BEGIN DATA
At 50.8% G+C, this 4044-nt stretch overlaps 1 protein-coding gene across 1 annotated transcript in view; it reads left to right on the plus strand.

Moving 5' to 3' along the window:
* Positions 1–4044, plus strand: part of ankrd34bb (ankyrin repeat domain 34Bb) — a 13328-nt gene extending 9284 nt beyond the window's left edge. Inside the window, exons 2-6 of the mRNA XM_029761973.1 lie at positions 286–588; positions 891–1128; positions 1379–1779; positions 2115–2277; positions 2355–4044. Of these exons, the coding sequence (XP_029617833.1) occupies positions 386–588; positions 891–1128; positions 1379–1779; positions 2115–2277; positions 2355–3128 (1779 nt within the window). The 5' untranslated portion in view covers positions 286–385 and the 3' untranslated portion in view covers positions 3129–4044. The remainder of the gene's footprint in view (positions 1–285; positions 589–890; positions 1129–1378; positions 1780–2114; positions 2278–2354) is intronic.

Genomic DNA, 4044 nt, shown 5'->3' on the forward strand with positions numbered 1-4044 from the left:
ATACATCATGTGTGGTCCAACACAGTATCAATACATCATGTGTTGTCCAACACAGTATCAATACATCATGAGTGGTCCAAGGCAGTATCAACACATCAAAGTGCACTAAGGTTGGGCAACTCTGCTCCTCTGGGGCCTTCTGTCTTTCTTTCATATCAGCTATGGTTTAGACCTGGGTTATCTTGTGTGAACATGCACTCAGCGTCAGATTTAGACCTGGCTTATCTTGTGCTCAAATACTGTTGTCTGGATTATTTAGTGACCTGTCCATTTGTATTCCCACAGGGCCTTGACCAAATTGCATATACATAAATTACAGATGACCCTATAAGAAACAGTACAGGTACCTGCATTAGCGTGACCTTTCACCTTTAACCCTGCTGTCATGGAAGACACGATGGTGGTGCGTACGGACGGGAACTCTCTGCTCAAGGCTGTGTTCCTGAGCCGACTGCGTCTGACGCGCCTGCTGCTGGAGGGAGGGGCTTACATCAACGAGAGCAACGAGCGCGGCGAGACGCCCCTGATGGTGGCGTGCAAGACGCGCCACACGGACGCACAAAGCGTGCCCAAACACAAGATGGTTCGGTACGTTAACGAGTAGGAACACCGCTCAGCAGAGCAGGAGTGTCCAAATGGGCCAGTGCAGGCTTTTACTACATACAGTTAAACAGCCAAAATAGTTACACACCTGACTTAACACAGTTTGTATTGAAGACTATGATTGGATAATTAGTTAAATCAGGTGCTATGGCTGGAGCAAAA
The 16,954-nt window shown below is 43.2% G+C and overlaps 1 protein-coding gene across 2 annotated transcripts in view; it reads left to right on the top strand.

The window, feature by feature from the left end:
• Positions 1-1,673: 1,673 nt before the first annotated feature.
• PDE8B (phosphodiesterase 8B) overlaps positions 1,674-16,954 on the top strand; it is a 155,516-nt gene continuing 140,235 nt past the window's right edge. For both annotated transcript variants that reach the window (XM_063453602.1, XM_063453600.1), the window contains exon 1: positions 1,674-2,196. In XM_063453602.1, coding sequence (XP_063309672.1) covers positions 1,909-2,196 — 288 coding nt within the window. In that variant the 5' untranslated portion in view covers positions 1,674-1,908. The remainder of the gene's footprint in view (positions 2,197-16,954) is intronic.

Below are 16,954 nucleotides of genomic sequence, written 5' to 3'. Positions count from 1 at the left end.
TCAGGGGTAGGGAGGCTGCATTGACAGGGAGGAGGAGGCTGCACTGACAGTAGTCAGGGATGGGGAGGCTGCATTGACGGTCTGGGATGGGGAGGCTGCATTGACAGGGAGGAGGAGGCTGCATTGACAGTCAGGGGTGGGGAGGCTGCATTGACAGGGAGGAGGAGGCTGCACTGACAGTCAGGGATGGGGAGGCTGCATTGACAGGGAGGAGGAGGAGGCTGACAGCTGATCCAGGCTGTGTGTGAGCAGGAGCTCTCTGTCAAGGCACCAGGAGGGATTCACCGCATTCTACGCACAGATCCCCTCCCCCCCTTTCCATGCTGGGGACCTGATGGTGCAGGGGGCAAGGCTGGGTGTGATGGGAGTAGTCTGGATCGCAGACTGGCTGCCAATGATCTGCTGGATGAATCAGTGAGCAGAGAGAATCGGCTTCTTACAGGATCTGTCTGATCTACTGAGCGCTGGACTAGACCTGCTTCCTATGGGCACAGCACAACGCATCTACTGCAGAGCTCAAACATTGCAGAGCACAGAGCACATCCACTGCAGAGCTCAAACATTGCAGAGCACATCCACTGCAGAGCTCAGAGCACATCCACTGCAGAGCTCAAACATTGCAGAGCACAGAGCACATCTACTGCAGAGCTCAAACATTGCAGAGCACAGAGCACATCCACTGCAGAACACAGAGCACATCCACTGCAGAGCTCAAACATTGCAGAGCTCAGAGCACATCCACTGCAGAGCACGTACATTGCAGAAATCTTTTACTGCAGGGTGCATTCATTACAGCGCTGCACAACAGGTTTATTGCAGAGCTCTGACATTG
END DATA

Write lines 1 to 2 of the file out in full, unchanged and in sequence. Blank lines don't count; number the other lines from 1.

At 50.8% G+C, this 4044-nt stretch overlaps 1 protein-coding gene across 1 annotated transcript in view; it reads left to right on the plus strand.

Moving 5' to 3' along the window: